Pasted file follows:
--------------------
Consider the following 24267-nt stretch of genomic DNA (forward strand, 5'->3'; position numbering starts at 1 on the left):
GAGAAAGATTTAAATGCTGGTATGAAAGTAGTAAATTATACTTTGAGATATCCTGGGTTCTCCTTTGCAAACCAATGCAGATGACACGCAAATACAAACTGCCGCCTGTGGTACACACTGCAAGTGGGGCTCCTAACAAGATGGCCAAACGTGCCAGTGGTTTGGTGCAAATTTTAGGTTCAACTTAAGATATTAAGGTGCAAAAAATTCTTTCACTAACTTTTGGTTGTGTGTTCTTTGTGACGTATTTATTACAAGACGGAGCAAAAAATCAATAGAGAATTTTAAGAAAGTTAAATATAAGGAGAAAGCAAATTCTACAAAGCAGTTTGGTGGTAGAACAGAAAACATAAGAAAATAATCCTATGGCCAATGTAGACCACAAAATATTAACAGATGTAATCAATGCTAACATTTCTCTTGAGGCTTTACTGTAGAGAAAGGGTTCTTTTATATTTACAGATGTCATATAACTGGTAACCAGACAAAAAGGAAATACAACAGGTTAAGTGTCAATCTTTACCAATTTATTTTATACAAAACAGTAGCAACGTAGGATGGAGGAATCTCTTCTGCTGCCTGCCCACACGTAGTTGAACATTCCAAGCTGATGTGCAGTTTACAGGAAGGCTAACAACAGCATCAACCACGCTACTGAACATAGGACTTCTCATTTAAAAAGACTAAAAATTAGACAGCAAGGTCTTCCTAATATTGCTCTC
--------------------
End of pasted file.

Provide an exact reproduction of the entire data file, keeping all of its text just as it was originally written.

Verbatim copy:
Consider the following 24267-nt stretch of genomic DNA (forward strand, 5'->3'; position numbering starts at 1 on the left):
GAGAAAGATTTAAATGCTGGTATGAAAGTAGTAAATTATACTTTGAGATATCCTGGGTTCTCCTTTGCAAACCAATGCAGATGACACGCAAATACAAACTGCCGCCTGTGGTACACACTGCAAGTGGGGCTCCTAACAAGATGGCCAAACGTGCCAGTGGTTTGGTGCAAATTTTAGGTTCAACTTAAGATATTAAGGTGCAAAAAATTCTTTCACTAACTTTTGGTTGTGTGTTCTTTGTGACGTATTTATTACAAGACGGAGCAAAAAATCAATAGAGAATTTTAAGAAAGTTAAATATAAGGAGAAAGCAAATTCTACAAAGCAGTTTGGTGGTAGAACAGAAAACATAAGAAAATAATCCTATGGCCAATGTAGACCACAAAATATTAACAGATGTAATCAATGCTAACATTTCTCTTGAGGCTTTACTGTAGAGAAAGGGTTCTTTTATATTTACAGATGTCATATAACTGGTAACCAGACAAAAAGGAAATACAACAGGTTAAGTGTCAATCTTTACCAATTTATTTTATACAAAACAGTAGCAACGTAGGATGGAGGAATCTCTTCTGCTGCCTGCCCACACGTAGTTGAACATTCCAAGCTGATGTGCAGTTTACAGGAAGGCTAACAACAGCATCAACCACGCTACTGAACATAGGACTTCTCATTTAAAAAGACTAAAAATTAGACAGCAAGGTCTTCCTAATATTGCTCTC